The system also allows you to order the citations to be printed off-line and forwarded to you for a small additional fee.
With this much information at your disposal, you can easily decide whether the article in question meets the needs of your research or not. Root Word Searches
Sometimes it is hard for you to define precisely the parameters of your interest in terms the system can understand. To help you and the system to communicate better, you can do a root word search. In such a search you pick a root word like "computer" and enter the command ROOT COMPUTER in the first search field. The command and the response appear on screen as in Figure 2.
These terms, derived from the root search, are found in what is called the Dictionary File for the database you are accessing. If this search has turned up the search term for which you are looking, then when you return to the first search field, instead of having to type out COMPUTER-AIDED-LEARNING, you can simply enter the number of the term assigned in the root search, R2.
Another search option you have is to use operator words WITH and ADJ (adjacent) to home in on titles more precisely. If you were to search a database using the query COMPUTER WITH EDUCATION, the system would come up only with titles containing the words "computer" and "education." If you were to issue the query COMPUTER ADJ EDUCATION, then the system would pull up only those titles which contain the phrase "computer education."
Still another way to home in on the research material you need is to define the period of time you want to search. Suppose you want just the most current information on computer crime. When you access the INFO database you enter BRS/INFO/1983-MAY84. In this way, only those articles published from January 1, 1983 to May 31, 1984 will be cited.
Let's suppose that INFO contains articles in foreign language publications and that you do not want to include them in the bibliography because you can read only English. After you have defined the topic you want researched, in the next field you can include the command LG=EN, limiting citations to English language articles. Perhaps you can speak English and French. In that case, you can use the command LG-EN, FR and you will get only English and French language articles.
Another service which BRS offers is to send you updates on selected files. No matter what your area of interest, new articles are entering the literature all the time, and for some professionals, such as research scientists, lawyers, and physicians; it is very important to keep abreast of the latest published literature.
The BRS Selective Dissemination service (SDI) lets you know every time a new citation is added to the database in which you are interested. The citations are printed off-line and sent by mail to the user. Unfortunately SDI does not cover all of the more than 80 databases representatives sampling of them. Database Selections
This brings us, rather belatedly I admit, to the subject of just what the BRS databases are. I don't propose to list them all her, but I could list some of the databases available for SDI as a representative sampling. They include Biosis Previews, Books in PRint, Deaprtment of Energy Database, Energyline, Exceptional Child Education Resources, Government Printing Office Monthly Catalog, Harfax Industry Data Sources, Health Planning and Administration, Mathfile, Medlars, National Institute of Mental Health, Pollution Abstract, Public Affairs Information Service, Religion Index, school Practices Information File and Social Science Citation Index.
As I said, those are only a few of the databases you can access--for a free. The rate schedule is very complex, but the bottom line is: expensive. You don't need special hardware; most personal and home computers and modems will do fine--and you can save money if you have a printer and communications software that lets you dump the data to it.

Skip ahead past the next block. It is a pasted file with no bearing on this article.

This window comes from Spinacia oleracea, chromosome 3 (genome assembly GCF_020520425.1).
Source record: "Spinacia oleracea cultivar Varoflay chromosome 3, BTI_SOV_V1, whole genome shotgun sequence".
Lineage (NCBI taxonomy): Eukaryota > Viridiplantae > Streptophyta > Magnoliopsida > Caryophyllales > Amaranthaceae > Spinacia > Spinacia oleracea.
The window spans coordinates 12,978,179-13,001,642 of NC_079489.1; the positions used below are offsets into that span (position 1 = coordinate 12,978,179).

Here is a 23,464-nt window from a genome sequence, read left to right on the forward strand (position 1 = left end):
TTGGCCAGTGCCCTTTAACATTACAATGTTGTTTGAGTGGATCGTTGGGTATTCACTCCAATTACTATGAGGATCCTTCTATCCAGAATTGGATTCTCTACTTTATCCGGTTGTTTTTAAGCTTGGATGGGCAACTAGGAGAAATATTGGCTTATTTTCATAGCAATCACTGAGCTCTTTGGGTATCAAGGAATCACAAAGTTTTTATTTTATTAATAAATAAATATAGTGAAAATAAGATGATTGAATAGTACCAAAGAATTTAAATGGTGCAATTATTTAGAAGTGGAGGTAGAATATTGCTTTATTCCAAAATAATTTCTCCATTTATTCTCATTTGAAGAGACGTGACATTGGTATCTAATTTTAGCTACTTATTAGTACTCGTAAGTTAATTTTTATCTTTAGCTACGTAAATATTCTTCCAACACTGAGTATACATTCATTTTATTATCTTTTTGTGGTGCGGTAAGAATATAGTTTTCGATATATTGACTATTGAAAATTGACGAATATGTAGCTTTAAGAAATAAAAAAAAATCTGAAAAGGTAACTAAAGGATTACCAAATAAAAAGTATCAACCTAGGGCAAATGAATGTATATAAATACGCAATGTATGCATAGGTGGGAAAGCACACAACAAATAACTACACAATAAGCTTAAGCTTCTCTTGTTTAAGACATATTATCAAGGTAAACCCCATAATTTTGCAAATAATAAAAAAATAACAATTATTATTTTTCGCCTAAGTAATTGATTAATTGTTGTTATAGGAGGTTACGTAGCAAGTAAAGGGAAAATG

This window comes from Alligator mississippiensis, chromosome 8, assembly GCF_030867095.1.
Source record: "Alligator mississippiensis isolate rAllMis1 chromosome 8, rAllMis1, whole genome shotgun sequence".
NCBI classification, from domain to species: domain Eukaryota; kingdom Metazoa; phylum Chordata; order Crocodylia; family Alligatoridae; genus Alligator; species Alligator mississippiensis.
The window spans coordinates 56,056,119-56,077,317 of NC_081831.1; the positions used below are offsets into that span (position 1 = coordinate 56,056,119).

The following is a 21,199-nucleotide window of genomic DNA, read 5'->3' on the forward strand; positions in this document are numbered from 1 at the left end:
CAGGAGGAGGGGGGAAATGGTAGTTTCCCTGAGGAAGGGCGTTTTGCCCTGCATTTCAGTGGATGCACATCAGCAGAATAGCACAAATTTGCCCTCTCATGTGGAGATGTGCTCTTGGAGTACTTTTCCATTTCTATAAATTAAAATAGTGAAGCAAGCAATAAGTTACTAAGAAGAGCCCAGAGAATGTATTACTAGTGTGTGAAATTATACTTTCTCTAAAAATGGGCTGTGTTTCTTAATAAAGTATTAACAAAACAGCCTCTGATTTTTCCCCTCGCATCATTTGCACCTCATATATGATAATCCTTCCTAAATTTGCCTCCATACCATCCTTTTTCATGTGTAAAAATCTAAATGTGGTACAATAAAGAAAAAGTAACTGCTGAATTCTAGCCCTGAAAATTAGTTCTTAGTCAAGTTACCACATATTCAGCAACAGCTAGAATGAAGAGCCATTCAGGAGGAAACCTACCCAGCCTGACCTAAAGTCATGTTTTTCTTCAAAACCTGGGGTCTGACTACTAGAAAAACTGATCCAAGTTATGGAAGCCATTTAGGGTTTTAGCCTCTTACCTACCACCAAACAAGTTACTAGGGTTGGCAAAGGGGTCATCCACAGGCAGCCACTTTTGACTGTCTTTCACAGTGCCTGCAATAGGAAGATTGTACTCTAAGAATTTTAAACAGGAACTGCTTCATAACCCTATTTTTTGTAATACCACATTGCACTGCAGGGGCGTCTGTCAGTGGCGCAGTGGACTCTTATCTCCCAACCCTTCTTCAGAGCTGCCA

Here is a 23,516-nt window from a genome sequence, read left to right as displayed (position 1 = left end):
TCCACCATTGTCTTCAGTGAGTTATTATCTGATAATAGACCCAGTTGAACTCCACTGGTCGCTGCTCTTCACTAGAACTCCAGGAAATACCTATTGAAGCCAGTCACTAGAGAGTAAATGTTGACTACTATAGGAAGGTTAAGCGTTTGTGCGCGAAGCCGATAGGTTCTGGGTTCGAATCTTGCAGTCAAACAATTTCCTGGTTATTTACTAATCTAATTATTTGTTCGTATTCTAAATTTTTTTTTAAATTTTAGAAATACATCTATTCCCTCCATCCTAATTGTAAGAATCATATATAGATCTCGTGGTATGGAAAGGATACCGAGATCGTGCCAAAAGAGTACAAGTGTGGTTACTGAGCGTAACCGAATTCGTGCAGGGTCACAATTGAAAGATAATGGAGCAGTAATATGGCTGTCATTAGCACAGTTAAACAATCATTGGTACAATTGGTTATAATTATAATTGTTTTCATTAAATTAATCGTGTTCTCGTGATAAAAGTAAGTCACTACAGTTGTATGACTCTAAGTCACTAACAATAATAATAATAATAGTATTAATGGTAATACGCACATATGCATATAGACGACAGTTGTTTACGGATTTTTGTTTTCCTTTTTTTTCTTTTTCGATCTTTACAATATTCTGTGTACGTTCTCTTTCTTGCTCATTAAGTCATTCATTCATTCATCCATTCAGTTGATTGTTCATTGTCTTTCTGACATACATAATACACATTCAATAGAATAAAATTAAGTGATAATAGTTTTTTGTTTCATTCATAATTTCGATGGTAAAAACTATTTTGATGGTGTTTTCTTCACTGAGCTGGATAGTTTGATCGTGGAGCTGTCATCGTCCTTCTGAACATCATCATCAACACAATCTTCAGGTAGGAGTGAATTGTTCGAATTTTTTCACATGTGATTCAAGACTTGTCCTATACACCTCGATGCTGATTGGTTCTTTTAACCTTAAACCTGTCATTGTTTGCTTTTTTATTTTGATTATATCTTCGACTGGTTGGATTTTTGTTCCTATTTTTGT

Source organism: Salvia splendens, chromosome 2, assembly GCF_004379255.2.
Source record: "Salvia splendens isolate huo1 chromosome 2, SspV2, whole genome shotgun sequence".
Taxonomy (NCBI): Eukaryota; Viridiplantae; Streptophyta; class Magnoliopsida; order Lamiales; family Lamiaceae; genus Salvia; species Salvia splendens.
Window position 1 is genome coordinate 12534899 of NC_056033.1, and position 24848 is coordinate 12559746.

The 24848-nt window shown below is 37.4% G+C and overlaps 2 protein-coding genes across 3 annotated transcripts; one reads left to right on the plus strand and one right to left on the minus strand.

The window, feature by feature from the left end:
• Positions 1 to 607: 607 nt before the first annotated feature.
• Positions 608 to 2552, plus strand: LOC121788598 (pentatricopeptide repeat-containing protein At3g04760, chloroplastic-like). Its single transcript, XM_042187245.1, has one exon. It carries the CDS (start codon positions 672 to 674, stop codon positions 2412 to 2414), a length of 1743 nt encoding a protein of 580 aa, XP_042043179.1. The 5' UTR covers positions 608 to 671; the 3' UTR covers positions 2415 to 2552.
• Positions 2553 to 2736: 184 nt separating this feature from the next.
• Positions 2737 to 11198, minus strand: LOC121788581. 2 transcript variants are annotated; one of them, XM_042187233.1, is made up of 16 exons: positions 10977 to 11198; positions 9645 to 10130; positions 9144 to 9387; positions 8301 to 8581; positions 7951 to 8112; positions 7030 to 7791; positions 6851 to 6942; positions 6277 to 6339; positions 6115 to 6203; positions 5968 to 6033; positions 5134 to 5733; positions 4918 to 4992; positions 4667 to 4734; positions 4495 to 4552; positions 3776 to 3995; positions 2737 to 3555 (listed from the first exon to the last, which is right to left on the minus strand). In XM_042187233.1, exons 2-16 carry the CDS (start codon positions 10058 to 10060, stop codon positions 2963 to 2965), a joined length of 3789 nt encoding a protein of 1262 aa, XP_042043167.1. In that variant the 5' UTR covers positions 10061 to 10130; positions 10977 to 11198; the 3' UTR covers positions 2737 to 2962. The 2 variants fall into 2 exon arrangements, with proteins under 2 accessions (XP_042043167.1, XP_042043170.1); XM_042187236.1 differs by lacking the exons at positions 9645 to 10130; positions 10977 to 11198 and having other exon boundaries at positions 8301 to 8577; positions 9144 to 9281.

You do have to pay to connect to the system, however. The least expensive way to do it, if you plan to use the system for a one-time research project for example, is with the hourly Open Access plan. There is a $50 fee, payabel annually, for registration and your pass-word. Then come the connect charges. The charges are assessed on an hourly basis and are highest for the Open Access user at $35 per connect hour.
There are four levels of annual subcription for users anticipating longer periods of use on the system. The least expensive subscription is $750. This buys you 25 connect hours for which you pay an additional $30 per. At the other end of the scale--attention: Libraries and larger institutions--the rate is $3800 a year for 240 connect hours at an additional $16 per.
In addition to the connect charges there are also royalties which are charged for almost all the databases. They range from free (for a few of the BRS-generated files) to $75 to Digests of Environmental Impact Statements. Typical fees seem to fall within the $10 to $30 range.
But you are not off the hook yet. Don't forget telecommunications costs. You can access BRS directly ($3 connect hour), through Uninet ($6), telenet Public Dial ($7 hour), Tymnet Public Dial ($11), or Telenet In-Wats ($26).
If nothing else convinces you that BRS is not for the casual user, these rates should do so. For libraries, government and charitable institutions, medical research facilities, academicians, and medical and legal professionals a BRS subscription can be a fantastic resource, however.
For the privated individual working on a master's thesis or a doctoral dissertation--even for the serious under-graduate with the appropriate financial resources--the Open Access plan is the way to go. As expensive as it is, it can save you hours and hours.
For more information, contact BRS, 1200 Route 7, Latham, NY 12110. (800) 833-4707. E-Mail Feedback
If you have comments or criticisms regarding this column, if you want to set me straight on any topic, or if you have a contribution to make, you can do so by contacting me via The Source, CompuServe, or Delphi. Send Source E-Mail to me via STU 393. My CompuServed E-mail "address" is 70426,143. My mail at Delphi goes to BJMURPHY. I'm looking forward to hearing from you.